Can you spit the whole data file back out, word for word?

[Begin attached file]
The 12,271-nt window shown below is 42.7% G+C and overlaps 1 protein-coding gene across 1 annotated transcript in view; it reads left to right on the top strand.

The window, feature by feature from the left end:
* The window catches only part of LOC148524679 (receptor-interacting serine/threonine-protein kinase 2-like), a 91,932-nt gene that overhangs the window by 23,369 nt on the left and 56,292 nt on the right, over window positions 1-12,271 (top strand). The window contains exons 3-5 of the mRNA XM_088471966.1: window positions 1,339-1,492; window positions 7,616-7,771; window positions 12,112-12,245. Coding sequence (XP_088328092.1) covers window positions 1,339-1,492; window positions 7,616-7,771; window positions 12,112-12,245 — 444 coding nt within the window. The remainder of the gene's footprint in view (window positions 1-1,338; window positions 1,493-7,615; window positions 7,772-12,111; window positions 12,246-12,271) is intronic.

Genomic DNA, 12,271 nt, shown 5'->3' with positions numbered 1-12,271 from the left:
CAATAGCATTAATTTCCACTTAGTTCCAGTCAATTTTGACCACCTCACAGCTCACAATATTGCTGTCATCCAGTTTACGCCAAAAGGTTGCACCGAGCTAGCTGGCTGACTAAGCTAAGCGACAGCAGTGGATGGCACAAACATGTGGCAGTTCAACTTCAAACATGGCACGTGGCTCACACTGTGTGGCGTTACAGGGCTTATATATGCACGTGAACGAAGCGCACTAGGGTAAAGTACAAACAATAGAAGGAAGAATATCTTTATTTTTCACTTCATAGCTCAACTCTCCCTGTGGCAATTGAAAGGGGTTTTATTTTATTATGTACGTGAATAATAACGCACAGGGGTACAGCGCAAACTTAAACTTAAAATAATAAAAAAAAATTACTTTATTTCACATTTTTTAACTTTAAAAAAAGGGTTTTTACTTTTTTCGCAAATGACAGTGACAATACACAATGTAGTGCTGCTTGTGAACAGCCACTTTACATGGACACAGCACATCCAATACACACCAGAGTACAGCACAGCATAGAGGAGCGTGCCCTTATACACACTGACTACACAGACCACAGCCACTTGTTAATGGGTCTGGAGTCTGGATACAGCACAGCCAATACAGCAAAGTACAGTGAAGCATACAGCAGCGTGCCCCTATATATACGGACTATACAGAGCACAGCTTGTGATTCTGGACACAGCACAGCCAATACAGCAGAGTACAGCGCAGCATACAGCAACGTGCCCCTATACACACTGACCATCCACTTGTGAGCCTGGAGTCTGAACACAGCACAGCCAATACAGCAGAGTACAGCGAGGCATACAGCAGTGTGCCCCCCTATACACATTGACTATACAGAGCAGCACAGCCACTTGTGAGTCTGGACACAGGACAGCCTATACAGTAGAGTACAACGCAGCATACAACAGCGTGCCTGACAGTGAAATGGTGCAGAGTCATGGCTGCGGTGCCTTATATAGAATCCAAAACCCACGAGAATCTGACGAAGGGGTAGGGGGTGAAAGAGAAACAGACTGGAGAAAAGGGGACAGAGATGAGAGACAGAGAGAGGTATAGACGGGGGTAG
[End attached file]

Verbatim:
The 12,271-nt window shown below is 42.7% G+C and overlaps 1 protein-coding gene across 1 annotated transcript in view; it reads left to right on the top strand.

The window, feature by feature from the left end:
* The window catches only part of LOC148524679 (receptor-interacting serine/threonine-protein kinase 2-like), a 91,932-nt gene that overhangs the window by 23,369 nt on the left and 56,292 nt on the right, over window positions 1-12,271 (top strand). The window contains exons 3-5 of the mRNA XM_088471966.1: window positions 1,339-1,492; window positions 7,616-7,771; window positions 12,112-12,245. Coding sequence (XP_088328092.1) covers window positions 1,339-1,492; window positions 7,616-7,771; window positions 12,112-12,245 — 444 coding nt within the window. The remainder of the gene's footprint in view (window positions 1-1,338; window positions 1,493-7,615; window positions 7,772-12,111; window positions 12,246-12,271) is intronic.

Genomic DNA, 12,271 nt, shown 5'->3' with positions numbered 1-12,271 from the left:
CAATAGCATTAATTTCCACTTAGTTCCAGTCAATTTTGACCACCTCACAGCTCACAATATTGCTGTCATCCAGTTTACGCCAAAAGGTTGCACCGAGCTAGCTGGCTGACTAAGCTAAGCGACAGCAGTGGATGGCACAAACATGTGGCAGTTCAACTTCAAACATGGCACGTGGCTCACACTGTGTGGCGTTACAGGGCTTATATATGCACGTGAACGAAGCGCACTAGGGTAAAGTACAAACAATAGAAGGAAGAATATCTTTATTTTTCACTTCATAGCTCAACTCTCCCTGTGGCAATTGAAAGGGGTTTTATTTTATTATGTACGTGAATAATAACGCACAGGGGTACAGCGCAAACTTAAACTTAAAATAATAAAAAAAAATTACTTTATTTCACATTTTTTAACTTTAAAAAAAGGGTTTTTACTTTTTTCGCAAATGACAGTGACAATACACAATGTAGTGCTGCTTGTGAACAGCCACTTTACATGGACACAGCACATCCAATACACACCAGAGTACAGCACAGCATAGAGGAGCGTGCCCTTATACACACTGACTACACAGACCACAGCCACTTGTTAATGGGTCTGGAGTCTGGATACAGCACAGCCAATACAGCAAAGTACAGTGAAGCATACAGCAGCGTGCCCCTATATATACGGACTATACAGAGCACAGCTTGTGATTCTGGACACAGCACAGCCAATACAGCAGAGTACAGCGCAGCATACAGCAACGTGCCCCTATACACACTGACCATCCACTTGTGAGCCTGGAGTCTGAACACAGCACAGCCAATACAGCAGAGTACAGCGAGGCATACAGCAGTGTGCCCCCCTATACACATTGACTATACAGAGCAGCACAGCCACTTGTGAGTCTGGACACAGGACAGCCTATACAGTAGAGTACAACGCAGCATACAACAGCGTGCCTGACAGTGAAATGGTGCAGAGTCATGGCTGCGGTGCCTTATATAGAATCCAAAACCCACGAGAATCTGACGAAGGGGTAGGGGGTGAAAGAGAAACAGACTGGAGAAAAGGGGACAGAGATGAGAGACAGAGAGAGGTATAGACGGGGGTAG